GO
#15

in 2011 Affordable Compact SUVs

Avg. Price Paid: $14,175 - $16,826
Original MSRP: $21,460 - $25,680
MPG: 22 City / 28 Hwy
Search Used Listings:

2011 Nissan Rogue Performance

This performance review was created when the car was new. Some links may no longer point to an active page.

For the most part, test drivers are satisfied with the Rogue's performance. Nonetheless, some complain about the continuously variable transmission and underpowered four-cylinder engine.

  • "Highway cruising is where the Rogue and its transmission work best. Secure on-center steering feel, a firm but compliant ride, and a quiet cabin combine to effortlessly count down highway miles." -- Car and Driver
  • "The Rogue had very little body lean for an SUV, but it's probably still not up to the level of the Outlander. Even so, the Rogue is probably the best all-around performer in the four-cylinder class." -- Cars.com
  • "Rogue feels less solid and refined than the class leaders. Washboard freeway surfaces can bring about annoying pitching and bobbing. S models, with their smaller, less aggressive tires, ride better than their SL counterparts." -- Consumer Guide

Acceleration and Power

The Rogue comes with a 2.5-liter four-cylinder engine that makes 170 horsepower. Almost every review says that while it's competent when up to speed, it lacks oomph off the line and in merging situations. It's paired with a continuously variable transmission, which reviewers say is overly noisy and even a bit whiny. The Toyota RAV4  costs about $1,000 more than the Rogue, but offers a V6 engine with more power.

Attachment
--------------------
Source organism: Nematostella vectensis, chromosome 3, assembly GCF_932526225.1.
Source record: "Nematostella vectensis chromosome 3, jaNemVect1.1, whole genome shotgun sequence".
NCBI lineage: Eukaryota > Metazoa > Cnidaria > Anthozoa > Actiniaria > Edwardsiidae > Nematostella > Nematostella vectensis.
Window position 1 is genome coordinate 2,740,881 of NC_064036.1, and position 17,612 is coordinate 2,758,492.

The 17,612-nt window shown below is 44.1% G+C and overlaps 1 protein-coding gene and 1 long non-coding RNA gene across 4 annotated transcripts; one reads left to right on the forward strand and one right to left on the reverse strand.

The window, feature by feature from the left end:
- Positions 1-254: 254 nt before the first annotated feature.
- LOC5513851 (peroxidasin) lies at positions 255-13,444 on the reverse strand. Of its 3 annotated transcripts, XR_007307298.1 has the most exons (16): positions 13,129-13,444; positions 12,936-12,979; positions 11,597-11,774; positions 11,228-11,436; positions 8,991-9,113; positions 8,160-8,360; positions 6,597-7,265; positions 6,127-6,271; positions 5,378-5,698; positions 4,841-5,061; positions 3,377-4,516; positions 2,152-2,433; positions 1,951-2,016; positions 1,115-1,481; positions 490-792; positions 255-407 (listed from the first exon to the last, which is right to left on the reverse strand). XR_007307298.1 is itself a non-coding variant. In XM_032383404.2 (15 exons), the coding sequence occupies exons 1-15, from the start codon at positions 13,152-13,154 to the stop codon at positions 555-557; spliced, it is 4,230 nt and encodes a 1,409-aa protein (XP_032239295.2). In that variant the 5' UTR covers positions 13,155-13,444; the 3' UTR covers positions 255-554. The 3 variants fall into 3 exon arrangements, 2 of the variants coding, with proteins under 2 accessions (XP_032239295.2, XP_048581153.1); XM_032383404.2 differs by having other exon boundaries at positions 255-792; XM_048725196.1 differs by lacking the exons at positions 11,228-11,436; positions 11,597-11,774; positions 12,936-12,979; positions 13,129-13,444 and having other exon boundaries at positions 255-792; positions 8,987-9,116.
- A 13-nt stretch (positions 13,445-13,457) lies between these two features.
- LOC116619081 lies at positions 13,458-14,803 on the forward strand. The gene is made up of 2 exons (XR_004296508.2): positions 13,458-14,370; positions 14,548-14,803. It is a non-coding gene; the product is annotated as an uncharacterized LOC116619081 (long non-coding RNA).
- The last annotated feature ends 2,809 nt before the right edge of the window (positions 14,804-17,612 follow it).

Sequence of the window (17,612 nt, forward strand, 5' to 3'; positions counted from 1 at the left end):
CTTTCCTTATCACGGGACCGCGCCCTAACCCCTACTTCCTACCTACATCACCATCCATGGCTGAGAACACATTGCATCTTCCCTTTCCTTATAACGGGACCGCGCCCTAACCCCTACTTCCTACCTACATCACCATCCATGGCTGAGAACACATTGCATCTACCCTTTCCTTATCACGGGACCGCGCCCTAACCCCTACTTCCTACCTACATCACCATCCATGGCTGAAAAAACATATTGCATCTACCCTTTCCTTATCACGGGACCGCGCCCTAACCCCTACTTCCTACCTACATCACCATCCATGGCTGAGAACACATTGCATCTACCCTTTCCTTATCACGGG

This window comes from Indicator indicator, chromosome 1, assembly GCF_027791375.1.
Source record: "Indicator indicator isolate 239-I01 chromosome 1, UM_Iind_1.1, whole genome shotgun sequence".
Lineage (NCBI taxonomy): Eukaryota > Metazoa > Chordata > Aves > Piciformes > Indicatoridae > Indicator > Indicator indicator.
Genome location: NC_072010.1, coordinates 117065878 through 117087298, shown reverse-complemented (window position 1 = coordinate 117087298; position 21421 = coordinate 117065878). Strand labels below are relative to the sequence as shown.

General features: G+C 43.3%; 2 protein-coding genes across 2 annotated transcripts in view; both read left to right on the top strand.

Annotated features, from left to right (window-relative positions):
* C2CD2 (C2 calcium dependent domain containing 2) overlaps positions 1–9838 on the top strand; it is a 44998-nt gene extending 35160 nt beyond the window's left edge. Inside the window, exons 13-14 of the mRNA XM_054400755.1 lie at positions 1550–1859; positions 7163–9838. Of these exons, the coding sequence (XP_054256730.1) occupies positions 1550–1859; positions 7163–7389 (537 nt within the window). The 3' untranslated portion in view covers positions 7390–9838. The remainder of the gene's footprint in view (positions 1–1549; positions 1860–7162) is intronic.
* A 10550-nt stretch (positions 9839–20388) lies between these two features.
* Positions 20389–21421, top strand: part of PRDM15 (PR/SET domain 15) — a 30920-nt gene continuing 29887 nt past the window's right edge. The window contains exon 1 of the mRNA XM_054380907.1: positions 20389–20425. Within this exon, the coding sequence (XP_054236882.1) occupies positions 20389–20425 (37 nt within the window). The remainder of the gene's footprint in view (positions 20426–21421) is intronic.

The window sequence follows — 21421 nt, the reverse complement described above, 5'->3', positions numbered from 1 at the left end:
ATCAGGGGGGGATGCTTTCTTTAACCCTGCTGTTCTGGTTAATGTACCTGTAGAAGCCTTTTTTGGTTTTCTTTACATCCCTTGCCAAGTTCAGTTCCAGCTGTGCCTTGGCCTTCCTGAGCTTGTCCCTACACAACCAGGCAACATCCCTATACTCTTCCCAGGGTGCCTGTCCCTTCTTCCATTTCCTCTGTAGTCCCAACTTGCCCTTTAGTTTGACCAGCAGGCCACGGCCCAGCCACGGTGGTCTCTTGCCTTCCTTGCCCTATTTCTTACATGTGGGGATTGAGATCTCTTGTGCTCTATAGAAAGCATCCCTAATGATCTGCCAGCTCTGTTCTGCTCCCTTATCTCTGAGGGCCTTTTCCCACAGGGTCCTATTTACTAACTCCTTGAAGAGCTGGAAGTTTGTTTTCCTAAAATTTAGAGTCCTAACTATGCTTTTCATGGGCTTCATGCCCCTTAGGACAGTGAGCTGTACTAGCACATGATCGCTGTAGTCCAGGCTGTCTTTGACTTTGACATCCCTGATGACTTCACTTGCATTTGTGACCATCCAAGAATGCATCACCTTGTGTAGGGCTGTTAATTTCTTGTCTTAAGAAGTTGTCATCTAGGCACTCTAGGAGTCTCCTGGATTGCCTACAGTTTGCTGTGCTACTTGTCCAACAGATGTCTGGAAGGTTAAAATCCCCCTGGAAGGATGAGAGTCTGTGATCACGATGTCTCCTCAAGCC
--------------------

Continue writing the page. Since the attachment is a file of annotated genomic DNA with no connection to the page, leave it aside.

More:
According to a Nissan press release, the 2011 front-wheel-drive Rogue should achieve 22/28 mpg city/highway, while the all-wheel-drive model should net 22/26. This puts the Rogue's fuel economy in the top half of its class.

  • "We wouldn't complain if Nissan gave it more power, as we had to floor it to climb through some of the elevated turns in the mountains." -- About.com
  • "We aren't crazy about the CVT [Continuously Variable Transmission] in this new vehicle, or in any other for that matter, nor have we been convinced yet of its claim to dramatically improve gas mileage, but the wide spread of gear ratios and the smooth power delivery do seem to be a better idea than the four- or five-speed conventional automatics of the competition." -- Car and Driver
  • "CVTs have a tendency to create a droning engine note at wide-open throttle, and when merging on the freeway, it's noticeable in the Rogue. Still, it's less intrusive than other vehicles we've driven recently." -- Popular Mechanics

Handling and Braking

Though the automotive press gives somewhat mixed reviews about the Rogue's handling, most find the ride stable and car-like.

  • "Nissan has tuned its small crossover for responsive cornering, but the downside is a ride that delivers sharp kicks over bumps." -- Automobile Magazine
  • "The Rouge's electric power steering is intuitive and reactive to driving conditions. Add computer-assisted vehicle dynamic control and traction control to the other mechanical benefits, and that's a nice package." -- BusinessWeek
  • "The Rogue also lived up to its sporty roots in the handling department. While the steering felt loose at low speeds, it really tightened up the faster I went. I was tuned into the turns on windy roads, and the feel of the wheel was dead-on." -- Cars.com
  • "Rogue feels less solid and refined than the class leaders. Washboard freeway surfaces can bring about annoying pitching and bobbing." -- Consumer Guide

Next Steps: 2011 Nissan Rogue

Find used cars near you:
Used car average prices are provided by ClearBook™, a TrueCar™ product